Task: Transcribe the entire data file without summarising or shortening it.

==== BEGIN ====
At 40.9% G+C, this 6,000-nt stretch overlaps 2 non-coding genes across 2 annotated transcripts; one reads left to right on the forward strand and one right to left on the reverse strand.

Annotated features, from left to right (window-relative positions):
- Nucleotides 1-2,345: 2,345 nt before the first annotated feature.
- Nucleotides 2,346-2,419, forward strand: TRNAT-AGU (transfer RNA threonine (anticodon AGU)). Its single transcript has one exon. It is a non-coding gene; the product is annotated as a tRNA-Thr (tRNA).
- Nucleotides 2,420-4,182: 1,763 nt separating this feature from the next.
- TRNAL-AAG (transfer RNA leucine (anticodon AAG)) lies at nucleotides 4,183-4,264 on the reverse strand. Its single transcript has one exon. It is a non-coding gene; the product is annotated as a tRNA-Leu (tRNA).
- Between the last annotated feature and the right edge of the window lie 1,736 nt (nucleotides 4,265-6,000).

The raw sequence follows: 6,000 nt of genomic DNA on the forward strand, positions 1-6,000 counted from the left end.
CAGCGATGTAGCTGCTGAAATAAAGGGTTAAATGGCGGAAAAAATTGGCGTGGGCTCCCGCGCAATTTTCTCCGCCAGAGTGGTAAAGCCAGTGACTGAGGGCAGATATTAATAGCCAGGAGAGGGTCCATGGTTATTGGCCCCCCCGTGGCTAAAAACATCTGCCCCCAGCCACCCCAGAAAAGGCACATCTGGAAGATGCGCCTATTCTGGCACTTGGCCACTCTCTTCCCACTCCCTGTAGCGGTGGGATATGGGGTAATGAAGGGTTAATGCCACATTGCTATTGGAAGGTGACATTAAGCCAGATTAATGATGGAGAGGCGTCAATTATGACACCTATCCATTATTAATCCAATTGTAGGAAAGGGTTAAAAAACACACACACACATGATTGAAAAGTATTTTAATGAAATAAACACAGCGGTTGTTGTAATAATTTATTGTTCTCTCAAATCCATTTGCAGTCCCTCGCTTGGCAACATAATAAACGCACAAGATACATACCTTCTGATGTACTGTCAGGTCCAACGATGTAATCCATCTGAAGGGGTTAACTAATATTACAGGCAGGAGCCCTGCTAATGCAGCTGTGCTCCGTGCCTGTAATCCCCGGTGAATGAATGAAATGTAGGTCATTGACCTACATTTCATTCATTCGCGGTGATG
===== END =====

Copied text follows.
At 40.9% G+C, this 6,000-nt stretch overlaps 2 non-coding genes across 2 annotated transcripts; one reads left to right on the forward strand and one right to left on the reverse strand.

Annotated features, from left to right (window-relative positions):
- Nucleotides 1-2,345: 2,345 nt before the first annotated feature.
- Nucleotides 2,346-2,419, forward strand: TRNAT-AGU (transfer RNA threonine (anticodon AGU)). Its single transcript has one exon. It is a non-coding gene; the product is annotated as a tRNA-Thr (tRNA).
- Nucleotides 2,420-4,182: 1,763 nt separating this feature from the next.
- TRNAL-AAG (transfer RNA leucine (anticodon AAG)) lies at nucleotides 4,183-4,264 on the reverse strand. Its single transcript has one exon. It is a non-coding gene; the product is annotated as a tRNA-Leu (tRNA).
- Between the last annotated feature and the right edge of the window lie 1,736 nt (nucleotides 4,265-6,000).

The raw sequence follows: 6,000 nt of genomic DNA on the forward strand, positions 1-6,000 counted from the left end.
CAGCGATGTAGCTGCTGAAATAAAGGGTTAAATGGCGGAAAAAATTGGCGTGGGCTCCCGCGCAATTTTCTCCGCCAGAGTGGTAAAGCCAGTGACTGAGGGCAGATATTAATAGCCAGGAGAGGGTCCATGGTTATTGGCCCCCCCGTGGCTAAAAACATCTGCCCCCAGCCACCCCAGAAAAGGCACATCTGGAAGATGCGCCTATTCTGGCACTTGGCCACTCTCTTCCCACTCCCTGTAGCGGTGGGATATGGGGTAATGAAGGGTTAATGCCACATTGCTATTGGAAGGTGACATTAAGCCAGATTAATGATGGAGAGGCGTCAATTATGACACCTATCCATTATTAATCCAATTGTAGGAAAGGGTTAAAAAACACACACACACATGATTGAAAAGTATTTTAATGAAATAAACACAGCGGTTGTTGTAATAATTTATTGTTCTCTCAAATCCATTTGCAGTCCCTCGCTTGGCAACATAATAAACGCACAAGATACATACCTTCTGATGTACTGTCAGGTCCAACGATGTAATCCATCTGAAGGGGTTAACTAATATTACAGGCAGGAGCCCTGCTAATGCAGCTGTGCTCCGTGCCTGTAATCCCCGGTGAATGAATGAAATGTAGGTCATTGACCTACATTTCATTCATTCGCGGTGATG